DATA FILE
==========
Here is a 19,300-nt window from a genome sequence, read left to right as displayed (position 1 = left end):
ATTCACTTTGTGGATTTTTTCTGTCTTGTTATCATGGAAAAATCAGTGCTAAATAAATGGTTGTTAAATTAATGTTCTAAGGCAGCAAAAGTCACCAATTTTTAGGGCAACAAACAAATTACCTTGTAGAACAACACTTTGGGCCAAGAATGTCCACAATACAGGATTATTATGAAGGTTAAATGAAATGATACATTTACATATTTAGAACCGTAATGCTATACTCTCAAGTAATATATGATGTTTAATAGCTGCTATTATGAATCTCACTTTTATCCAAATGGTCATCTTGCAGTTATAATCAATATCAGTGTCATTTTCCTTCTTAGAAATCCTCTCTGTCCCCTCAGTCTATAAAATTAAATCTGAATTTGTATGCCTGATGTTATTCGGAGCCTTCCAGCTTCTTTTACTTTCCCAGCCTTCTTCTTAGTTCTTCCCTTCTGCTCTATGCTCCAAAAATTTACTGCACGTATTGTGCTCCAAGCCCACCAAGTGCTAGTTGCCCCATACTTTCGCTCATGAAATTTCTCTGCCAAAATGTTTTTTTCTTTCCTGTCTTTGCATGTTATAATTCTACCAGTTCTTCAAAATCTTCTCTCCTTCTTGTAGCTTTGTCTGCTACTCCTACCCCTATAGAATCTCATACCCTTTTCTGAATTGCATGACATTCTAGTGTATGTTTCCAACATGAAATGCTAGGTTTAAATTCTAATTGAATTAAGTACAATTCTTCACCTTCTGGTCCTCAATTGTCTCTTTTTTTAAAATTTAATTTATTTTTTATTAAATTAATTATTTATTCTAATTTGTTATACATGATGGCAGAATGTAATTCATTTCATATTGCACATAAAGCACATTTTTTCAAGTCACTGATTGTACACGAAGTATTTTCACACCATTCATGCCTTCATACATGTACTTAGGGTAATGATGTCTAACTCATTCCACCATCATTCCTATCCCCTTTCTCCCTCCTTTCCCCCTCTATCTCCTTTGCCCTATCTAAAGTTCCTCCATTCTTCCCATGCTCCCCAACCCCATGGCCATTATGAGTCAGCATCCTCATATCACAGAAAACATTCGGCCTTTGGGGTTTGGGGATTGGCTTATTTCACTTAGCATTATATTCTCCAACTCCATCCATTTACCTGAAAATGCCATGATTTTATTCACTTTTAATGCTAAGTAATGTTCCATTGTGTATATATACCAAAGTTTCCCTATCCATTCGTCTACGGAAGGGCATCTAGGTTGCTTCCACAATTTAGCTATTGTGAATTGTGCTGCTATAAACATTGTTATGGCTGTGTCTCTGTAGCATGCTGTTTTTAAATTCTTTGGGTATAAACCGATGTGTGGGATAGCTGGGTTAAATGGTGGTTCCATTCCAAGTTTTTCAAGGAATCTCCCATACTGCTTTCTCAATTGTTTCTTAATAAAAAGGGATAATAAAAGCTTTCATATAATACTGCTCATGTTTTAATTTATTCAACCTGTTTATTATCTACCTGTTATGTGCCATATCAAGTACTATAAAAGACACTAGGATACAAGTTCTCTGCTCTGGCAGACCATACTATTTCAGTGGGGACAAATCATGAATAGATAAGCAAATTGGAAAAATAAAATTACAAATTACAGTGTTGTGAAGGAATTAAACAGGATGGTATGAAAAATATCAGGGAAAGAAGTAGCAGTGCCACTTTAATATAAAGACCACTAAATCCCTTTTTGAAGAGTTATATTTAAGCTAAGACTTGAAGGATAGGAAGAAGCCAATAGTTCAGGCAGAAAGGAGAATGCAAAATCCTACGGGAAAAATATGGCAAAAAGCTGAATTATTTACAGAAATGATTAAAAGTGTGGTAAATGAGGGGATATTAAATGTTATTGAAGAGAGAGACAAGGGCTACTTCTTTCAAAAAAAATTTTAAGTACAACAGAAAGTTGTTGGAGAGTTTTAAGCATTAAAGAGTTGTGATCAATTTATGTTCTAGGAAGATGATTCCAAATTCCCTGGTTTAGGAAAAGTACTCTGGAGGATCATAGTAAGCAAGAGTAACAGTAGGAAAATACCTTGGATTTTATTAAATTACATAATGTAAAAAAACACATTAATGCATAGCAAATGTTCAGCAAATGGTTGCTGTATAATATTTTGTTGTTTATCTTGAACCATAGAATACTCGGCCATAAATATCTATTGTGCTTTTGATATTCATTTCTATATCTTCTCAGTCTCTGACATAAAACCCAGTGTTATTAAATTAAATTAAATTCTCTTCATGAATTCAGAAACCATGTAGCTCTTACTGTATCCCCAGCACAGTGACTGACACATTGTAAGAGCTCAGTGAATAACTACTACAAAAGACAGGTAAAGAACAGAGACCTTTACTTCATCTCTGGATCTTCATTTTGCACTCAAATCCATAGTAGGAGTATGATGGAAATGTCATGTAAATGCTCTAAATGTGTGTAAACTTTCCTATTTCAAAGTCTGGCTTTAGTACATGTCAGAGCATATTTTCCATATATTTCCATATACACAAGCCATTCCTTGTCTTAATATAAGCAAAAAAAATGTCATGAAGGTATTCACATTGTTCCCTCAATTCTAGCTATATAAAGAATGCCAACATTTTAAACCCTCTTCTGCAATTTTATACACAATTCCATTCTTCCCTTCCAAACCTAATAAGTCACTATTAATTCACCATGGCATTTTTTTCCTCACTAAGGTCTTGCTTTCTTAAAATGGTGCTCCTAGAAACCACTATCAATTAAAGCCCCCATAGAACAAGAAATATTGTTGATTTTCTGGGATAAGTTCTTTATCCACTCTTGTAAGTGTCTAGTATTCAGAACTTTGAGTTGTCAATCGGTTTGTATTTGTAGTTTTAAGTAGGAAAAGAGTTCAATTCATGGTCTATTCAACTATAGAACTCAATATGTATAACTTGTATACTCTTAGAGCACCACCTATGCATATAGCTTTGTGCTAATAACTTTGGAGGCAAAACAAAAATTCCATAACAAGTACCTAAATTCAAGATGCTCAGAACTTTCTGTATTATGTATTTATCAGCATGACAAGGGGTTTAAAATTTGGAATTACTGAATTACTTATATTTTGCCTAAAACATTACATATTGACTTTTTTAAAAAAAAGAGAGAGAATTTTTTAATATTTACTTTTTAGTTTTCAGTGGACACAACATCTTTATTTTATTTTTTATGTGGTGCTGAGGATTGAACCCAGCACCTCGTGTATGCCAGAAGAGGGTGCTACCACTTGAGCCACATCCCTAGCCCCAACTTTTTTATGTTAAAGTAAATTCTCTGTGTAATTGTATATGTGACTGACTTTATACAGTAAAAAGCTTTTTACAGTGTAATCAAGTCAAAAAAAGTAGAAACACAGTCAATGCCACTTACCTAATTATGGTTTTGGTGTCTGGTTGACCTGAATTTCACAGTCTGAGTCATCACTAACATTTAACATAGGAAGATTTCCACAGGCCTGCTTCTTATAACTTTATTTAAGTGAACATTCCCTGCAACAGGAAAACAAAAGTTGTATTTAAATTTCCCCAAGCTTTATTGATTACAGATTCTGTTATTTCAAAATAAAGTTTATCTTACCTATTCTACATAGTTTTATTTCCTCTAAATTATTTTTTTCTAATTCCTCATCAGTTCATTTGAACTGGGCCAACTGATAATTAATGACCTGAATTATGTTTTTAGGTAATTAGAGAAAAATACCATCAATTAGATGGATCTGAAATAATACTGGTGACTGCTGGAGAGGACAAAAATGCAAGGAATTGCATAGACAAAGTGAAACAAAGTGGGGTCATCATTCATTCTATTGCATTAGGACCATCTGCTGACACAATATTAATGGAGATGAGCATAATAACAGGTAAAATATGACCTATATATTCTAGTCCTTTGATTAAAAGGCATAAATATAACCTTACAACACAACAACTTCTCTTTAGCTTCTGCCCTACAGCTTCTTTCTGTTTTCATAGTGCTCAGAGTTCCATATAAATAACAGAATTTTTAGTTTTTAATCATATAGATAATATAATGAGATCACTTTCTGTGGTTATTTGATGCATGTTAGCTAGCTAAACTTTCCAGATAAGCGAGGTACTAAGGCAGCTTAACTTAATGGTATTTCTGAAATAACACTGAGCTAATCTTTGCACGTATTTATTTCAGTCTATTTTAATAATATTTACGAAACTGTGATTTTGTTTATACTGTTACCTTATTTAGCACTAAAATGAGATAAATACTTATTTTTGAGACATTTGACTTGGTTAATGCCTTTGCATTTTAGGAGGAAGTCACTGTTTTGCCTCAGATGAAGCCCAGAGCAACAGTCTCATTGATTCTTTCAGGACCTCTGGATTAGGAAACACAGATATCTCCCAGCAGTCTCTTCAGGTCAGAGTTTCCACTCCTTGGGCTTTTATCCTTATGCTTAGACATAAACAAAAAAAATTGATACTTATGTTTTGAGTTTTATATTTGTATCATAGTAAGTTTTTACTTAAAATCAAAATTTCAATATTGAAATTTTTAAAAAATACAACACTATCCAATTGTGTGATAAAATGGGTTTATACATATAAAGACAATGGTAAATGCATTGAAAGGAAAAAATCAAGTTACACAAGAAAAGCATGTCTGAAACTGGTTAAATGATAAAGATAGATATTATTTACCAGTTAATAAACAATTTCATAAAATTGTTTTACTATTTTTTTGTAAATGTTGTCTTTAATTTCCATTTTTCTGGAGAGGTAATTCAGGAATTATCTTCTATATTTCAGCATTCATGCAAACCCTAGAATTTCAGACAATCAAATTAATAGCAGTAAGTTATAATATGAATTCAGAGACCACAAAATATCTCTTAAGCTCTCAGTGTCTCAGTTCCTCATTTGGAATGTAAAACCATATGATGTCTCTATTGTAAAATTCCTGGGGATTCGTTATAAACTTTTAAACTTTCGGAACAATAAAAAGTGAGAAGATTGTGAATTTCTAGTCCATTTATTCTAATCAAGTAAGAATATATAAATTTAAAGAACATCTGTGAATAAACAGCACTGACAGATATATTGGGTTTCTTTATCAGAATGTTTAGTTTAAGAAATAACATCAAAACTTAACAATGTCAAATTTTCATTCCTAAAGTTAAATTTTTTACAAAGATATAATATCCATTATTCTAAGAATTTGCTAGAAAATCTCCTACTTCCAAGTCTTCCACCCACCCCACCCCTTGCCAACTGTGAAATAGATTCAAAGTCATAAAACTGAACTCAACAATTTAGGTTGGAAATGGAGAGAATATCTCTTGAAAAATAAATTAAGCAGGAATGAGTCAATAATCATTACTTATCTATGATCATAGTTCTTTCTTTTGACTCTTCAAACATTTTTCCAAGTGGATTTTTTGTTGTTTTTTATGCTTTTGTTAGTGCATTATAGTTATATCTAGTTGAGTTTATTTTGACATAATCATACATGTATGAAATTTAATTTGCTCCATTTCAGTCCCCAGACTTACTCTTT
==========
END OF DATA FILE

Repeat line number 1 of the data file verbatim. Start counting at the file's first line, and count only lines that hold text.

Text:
Here is a 19,300-nt window from a genome sequence, read left to right as displayed (position 1 = left end):